I’ve seen some jacks with adjustable mounts but I don’t think they’ll have the clearance to get under the bike. So I’m looking for suggestions as to what others have done.
Just to clear up the obvious, I’m well aware the bike has a center stand, I have not been able to get the bike up on it, I feel like I’m going to drop it and I always just say “f—k it”. Plus I thought I read that the center stand alone doesn’t provide enough clearance to remove the rear tire if I want to do the spline lube or what not.
Any help or insight would be appreciated
I couldn't get the rear axle to drop below the exhaust when just on the center stand, and had to either get the center stand on a 1x4 (horribly hard, do not recommend) or hang the back of the bike off of a step going down a level from my driveway. I like knifemaker's idea of lowering the front, and wonder if instead of removing the front tire you could just compress the front shocks with a strap to get the needed additional clearance in the back.

Or, you know, buy the jack and live the easy life.(y)
 

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Discussion Starter #9
I couldn't get the rear axle to drop below the exhaust when just on the center stand, and had to either get the center stand on a 1x4 (horribly hard, do not recommend) or hang the back of the bike off of a step going down a level from my driveway. I like knifemaker's idea of lowering the front, and wonder if instead of removing the front tire you could just compress the front shocks with a strap to get the needed additional clearance in the back.

Or, you know, buy the jack and live the easy life.(y)
Ha, I think I want to get it on the center stand just as a matter of principle. I know it’s not a brute strength thing and all technique so I have to be able to say I did it for myself. At the same time, the engineer in me says “work smarter not harder!” So this will probably lead to a jack purchase sometime soon considering it’ll cost less than what I’ll pay to have one tire changed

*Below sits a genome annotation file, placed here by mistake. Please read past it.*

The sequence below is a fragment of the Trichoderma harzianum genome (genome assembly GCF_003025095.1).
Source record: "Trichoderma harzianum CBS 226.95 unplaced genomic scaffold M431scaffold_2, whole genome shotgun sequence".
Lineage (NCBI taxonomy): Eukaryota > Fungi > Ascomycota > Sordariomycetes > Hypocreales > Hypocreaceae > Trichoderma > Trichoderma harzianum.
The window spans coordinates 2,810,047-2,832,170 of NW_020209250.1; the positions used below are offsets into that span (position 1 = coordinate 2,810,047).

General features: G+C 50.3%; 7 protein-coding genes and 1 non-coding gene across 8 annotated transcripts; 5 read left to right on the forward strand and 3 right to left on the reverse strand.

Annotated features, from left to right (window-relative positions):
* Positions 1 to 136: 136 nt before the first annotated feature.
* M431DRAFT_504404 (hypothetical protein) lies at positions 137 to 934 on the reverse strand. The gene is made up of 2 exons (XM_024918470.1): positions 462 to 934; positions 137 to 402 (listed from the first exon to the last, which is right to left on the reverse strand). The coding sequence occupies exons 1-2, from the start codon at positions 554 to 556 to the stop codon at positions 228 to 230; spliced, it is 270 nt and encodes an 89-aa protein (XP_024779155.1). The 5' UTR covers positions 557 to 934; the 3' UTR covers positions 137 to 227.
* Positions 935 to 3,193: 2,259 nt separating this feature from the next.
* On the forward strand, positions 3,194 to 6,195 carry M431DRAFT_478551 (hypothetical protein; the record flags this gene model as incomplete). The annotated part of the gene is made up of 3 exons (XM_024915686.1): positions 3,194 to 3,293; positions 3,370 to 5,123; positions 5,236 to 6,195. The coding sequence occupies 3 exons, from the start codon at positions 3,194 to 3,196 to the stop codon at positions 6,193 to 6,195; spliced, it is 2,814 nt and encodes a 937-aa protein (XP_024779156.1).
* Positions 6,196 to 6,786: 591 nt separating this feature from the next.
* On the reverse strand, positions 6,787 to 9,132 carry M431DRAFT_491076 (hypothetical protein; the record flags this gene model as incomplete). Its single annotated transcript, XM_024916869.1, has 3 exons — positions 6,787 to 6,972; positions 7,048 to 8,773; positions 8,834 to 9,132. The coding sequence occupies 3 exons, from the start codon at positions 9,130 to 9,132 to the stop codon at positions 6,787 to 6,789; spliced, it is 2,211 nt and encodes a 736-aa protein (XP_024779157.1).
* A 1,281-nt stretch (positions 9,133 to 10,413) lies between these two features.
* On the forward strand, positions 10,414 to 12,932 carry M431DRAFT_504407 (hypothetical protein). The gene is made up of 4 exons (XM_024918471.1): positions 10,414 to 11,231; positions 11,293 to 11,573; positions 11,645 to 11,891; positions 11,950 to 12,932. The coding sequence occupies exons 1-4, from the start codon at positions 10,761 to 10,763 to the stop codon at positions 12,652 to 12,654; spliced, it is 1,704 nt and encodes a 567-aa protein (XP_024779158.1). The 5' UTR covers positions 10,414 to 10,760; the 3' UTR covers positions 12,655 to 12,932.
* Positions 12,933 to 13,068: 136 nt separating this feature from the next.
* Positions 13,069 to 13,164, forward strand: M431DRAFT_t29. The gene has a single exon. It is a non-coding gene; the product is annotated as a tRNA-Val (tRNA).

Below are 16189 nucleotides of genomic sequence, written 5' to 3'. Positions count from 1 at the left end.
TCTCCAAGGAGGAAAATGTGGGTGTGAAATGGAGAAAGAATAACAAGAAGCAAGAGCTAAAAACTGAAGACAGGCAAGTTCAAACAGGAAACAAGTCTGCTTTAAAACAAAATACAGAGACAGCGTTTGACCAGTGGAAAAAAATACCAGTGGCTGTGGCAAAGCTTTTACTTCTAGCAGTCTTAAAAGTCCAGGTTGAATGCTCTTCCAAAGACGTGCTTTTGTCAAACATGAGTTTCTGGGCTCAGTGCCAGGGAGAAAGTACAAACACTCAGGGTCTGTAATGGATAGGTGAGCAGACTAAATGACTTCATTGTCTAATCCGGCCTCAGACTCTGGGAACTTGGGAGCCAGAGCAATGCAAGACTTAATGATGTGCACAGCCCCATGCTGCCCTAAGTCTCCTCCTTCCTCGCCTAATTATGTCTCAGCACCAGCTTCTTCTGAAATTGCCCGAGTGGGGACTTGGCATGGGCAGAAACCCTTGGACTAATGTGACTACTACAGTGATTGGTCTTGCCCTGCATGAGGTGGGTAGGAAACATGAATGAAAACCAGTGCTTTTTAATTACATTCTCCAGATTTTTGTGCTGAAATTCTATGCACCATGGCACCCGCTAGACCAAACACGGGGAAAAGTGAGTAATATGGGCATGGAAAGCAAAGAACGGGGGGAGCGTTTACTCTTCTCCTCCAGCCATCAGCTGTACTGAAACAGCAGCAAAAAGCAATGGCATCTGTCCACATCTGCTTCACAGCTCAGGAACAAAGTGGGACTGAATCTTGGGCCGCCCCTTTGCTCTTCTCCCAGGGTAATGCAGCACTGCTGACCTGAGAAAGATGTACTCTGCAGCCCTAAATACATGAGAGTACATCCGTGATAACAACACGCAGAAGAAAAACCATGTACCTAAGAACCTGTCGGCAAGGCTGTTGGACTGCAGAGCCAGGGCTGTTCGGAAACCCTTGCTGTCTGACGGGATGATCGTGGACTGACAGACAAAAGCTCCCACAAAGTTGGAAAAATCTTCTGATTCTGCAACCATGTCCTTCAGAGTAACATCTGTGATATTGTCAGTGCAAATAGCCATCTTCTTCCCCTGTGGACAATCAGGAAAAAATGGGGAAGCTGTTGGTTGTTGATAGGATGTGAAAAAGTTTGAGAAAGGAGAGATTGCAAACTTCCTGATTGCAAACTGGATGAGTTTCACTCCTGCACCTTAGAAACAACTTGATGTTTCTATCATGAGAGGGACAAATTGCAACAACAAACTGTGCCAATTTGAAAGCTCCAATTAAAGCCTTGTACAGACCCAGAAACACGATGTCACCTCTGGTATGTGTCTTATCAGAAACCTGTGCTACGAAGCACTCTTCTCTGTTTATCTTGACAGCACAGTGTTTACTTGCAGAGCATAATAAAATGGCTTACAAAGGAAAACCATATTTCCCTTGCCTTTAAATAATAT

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If it helps any, I always feel like I could drop it too.

Instead of my right hand on the handlebar, I put it up in the triangle of the frame just under the seat. That way I'm not all stretched out and can pull in toward me if I'm really about to drop it.

Zip ties are great for mounting tires!
 

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Discussion Starter #11
If it helps any, I always feel like I could drop it too.

Instead of my right hand on the handlebar, I put it up in the triangle of the frame just under the seat. That way I'm not all stretched out and can pull in toward me if I'm really about to drop it.

Zip ties are great for mounting tires!
I have plenty of ties, last time I worked on my tire to replace the valve I used ratchet straps and a small compressor to re-seat the bead. Just need to get another set of irons.
 

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Won't need irons once you try the zip ties, no scratches either :) . Great for bikes, no good on ATVs.

Can't believe I never bought a lift. They just closed a bike shop, might go see what's left behind.
 

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Discussion Starter #13
Another question comes to mind here, when removing and reinstalling the front tire, do you remove the brake rotors? Or is there a trick to doing it without removing them, or maybe just remove one?
 

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I left the brakes intact and just dropped the wheel down.
 

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Discussion Starter #15
I don’t think my question was that clear after re-reading it, I have seen in almost every how-to video that they’re laying the tire on it’s side and kneeling on it to remove it and when popping the bead back on the rim. I’m questioning if I should take off at least one of the brake discs so I can lay the rim down on its side to do this.
 

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Discussion Starter #17
Perfect thanks, looking to keep the work as straightforward as possible